Jack Taylor is an Irish crime drama starring Iain Glenn who is best known as Jorah on Game of Thrones. We watched this series out of curiosity to see if he can carry a series as the leading man. I am glad to answer that in the affirmative.
Jack is the scamp’s scamp. He was thrown out of the Garda (national police) for insubordination and overall unpredictability. He became what the Irish call a finder but we call a private detective, shamus, private eye. There are a few stereotypical aspects to the character: he’s an alcoholic Irishman with mother issues. BUT the stories are first-rate as is Ian Glenn even though he’s a Scotsman playing an Irishman, man. And the location is unusual for a drama set in Ireland: Galway as opposed to Dublin or the countryside.
Here’s a trailer for the first season:
Jack Taylor is streaming on Netflix. I give it 3 stars, an Adrastos Grade of B, and a Hibernian thumbs up. I thought I’d give Roger’s thumb the week off…
Let’s move on to a new semi-regular feature. Who among us doesn’t love those zany animated GIFs? This one is a pip.
The Saturday GIF: Buster Keaton was one of the funniest gentiles ever. As his films gained popularity, his gags got more elaborate and dangerous. This image is from 1928’s Steamboat Bill Jr. No CGI was involved. Buster remained deadpan as always.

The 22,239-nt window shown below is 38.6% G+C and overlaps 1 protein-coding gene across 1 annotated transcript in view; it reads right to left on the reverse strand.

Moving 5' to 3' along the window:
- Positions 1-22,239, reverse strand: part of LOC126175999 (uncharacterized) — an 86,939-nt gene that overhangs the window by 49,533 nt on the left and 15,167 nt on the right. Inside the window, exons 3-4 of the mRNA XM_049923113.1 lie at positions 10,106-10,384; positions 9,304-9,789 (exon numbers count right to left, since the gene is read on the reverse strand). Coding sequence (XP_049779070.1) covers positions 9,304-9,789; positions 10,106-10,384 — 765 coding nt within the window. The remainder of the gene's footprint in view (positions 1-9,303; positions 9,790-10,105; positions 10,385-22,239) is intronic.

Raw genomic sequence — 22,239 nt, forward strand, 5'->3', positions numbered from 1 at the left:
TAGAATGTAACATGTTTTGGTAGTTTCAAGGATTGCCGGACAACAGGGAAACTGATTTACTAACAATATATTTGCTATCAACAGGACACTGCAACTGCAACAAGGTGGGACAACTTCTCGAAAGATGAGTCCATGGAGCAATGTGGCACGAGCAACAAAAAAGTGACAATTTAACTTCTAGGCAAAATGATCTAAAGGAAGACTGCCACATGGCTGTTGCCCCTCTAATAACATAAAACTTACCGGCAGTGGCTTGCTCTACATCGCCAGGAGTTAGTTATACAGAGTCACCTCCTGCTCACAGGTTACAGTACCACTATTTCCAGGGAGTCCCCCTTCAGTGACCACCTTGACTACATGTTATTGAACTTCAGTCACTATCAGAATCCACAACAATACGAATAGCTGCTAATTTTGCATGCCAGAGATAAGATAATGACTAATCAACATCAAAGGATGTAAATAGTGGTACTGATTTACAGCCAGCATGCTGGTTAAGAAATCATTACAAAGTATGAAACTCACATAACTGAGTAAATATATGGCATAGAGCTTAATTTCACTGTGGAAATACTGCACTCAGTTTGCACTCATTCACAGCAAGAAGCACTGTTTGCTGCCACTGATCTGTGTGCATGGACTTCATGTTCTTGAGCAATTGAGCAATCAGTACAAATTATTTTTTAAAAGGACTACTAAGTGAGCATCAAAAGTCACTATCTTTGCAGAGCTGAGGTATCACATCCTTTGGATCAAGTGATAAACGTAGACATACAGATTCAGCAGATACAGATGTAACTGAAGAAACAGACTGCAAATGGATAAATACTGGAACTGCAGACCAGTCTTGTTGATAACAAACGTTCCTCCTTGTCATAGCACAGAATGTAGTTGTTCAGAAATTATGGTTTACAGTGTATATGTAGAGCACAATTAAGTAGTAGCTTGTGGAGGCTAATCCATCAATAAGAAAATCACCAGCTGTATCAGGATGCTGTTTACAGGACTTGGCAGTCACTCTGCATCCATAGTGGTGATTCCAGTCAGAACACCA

I’m rolling out the new features this week like either a crazy monkey or Krazy Kat. Given my recent Herriman fixation, it’s probably the latter.
Benign Earworm Of The Week: I blame this one on the character of Erica in The Goldbergs. In a recent episode, she has a brief stint as the worst busker ever. It’s not because she cannot sing: it’s the location. She busks in the parking lot of a mini-mart in suburban Jenkintown, PA. In the rain…
Erica sings a solo acoustic version of Toto’s Africa, eventually substituting Jenkintown for Africa. I cannot get it out of my head, so I’ll try the expulsion by sharing method. It usually works. Will it for Toto too? Let’s give it a shot.
I like that song. If you don’t, sue me. Let’s close it out as we usually do with more music.
Saturday Classic: I wrote about 10cc’s I Wanna Rule The World yesterday. While doing so, I learned that the album it comes from, How Dare You, is on the YouTube. Just remember: don’t hang up.
That’s it for now. I kept it relatively light this week because the world is a scary place in 2017. Speaking of scary, I’m taking the closing meme back to its Bat-roots with Danny DeVito as the Penguin from Tim Burton’s Batman Returns. Keep it creepy, Oswald.